'Restrict politicians from attending Kannada Sahitya Sammelana'

Litterateur Dr C P Krishnakumar watering a plant marking the inauguration of an interaction, at Vanaranga in Mysore on Sunday. (L-R) Rangayana Director Prof Lingadevaru Halemane, Dr Padma Shekar, Prof S G Siddaramaiah, Prof Malali Vasanthakumar, Karnataka Kavalupade President Mohankumar Gowda, Sugar Cane Growers Association President Kurbur Shanthakumar are seen. Dh photo

Politicians should be kept at bay, menu should be simple and Kannada should emblazon the occasion. It would be better if the experts include agriculture, daily wagers and several other issues to ponder upon.

These were among the several opinions expressed by the dignitaries about the structure for  forthcoming Kannada Sahitya Sammelana, at an interaction organised by Karnataka Kaavalu Pade at Vanaranga on Sunday.

In his inaugural address, former Kannada Book Authority Chairman and litterateur Prof S G Siddaramaiah said, there is a necessity for Kannada Sahitya Parishat to reflect the mindset of Kannadigas.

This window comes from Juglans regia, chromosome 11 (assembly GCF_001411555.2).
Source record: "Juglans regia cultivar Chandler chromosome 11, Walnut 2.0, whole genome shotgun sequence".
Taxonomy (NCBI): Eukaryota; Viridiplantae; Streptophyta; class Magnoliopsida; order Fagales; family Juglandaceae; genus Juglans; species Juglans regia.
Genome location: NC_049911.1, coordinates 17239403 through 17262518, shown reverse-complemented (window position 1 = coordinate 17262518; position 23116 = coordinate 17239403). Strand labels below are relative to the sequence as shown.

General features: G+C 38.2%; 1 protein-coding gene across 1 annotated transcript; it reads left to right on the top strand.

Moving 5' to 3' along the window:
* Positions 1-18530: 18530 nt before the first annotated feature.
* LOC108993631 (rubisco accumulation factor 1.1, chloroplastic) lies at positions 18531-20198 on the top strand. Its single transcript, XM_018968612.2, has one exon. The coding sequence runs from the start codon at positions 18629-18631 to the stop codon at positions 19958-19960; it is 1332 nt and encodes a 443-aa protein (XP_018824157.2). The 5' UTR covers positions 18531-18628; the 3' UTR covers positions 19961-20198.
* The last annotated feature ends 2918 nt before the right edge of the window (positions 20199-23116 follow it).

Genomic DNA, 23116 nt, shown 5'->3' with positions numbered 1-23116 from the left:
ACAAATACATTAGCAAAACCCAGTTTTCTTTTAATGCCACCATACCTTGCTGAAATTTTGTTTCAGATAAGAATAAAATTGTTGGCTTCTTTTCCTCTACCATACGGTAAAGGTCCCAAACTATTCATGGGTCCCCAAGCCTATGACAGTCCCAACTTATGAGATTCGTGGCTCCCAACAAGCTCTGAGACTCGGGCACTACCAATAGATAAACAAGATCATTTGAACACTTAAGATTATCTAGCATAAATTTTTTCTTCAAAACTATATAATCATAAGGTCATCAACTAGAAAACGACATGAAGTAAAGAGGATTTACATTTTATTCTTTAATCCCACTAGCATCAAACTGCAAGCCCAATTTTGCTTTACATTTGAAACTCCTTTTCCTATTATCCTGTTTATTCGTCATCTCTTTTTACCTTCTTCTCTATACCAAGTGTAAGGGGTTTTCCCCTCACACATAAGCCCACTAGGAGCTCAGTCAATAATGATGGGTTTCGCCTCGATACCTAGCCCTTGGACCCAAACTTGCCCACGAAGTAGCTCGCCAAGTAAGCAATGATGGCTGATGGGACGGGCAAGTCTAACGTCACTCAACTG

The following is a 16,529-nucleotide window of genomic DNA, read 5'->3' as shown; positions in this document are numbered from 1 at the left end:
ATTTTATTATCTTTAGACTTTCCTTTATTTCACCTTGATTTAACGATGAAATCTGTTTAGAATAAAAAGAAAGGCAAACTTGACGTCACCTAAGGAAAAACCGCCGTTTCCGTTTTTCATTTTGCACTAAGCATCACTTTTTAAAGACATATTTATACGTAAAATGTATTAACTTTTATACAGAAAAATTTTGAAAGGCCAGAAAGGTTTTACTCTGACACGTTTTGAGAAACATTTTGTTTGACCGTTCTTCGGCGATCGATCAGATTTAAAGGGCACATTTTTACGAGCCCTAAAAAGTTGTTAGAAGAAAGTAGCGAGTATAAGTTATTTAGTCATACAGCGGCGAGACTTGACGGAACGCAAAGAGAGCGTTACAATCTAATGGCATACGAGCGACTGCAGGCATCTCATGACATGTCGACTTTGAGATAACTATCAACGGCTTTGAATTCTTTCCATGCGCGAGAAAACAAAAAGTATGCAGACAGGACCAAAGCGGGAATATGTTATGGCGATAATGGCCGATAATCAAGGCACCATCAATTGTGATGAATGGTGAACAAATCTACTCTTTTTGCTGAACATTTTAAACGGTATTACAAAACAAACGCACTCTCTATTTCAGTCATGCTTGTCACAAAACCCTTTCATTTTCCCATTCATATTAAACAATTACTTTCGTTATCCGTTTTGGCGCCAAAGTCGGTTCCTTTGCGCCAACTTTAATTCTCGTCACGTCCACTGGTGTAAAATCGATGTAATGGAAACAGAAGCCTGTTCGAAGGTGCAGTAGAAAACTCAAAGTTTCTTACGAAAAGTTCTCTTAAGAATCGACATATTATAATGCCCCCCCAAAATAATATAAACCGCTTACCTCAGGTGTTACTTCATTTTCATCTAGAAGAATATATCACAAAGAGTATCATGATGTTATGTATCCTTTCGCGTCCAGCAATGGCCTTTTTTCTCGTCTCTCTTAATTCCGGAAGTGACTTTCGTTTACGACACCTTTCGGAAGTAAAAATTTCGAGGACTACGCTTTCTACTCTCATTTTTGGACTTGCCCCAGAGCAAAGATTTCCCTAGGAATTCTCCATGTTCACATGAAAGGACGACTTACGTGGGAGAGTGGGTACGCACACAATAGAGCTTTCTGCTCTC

It should be the force to reckon, unite Kannada, Karnataka and Kannadiga towards the building of ‘Akhanda Karnataka’.

Focus

Apart from Kannada, the meet should also focus on agriculturists, daily wagers, employment and education, without leaving common man from the frame, he stressed.

Rangayana director Prof Lingadevaru Halemane said ‘it’s time to restrict the participation of politicians in such conventions, as their involvement is on rise. The meet should delve into literature and prevailing issues.

Another noted litterateur Dr C P Krishnakumar said ‘Kannada Sahitya Sammelana should be henceforth called as ‘Kannada Sammelana’ as it would be attended by all.

Dr Gangubai Hanagal University for Music and Performing Arts, Registrar, Prof M N Neelgiri Talwar said ‘instead of spending heavily on food arrangements, it would be better to cut on the expenditure and reduce it to a simple menu’.

Critic Dr Padma Shekar said Kannada meets should be organised in border areas where the language is seeing its slow death.

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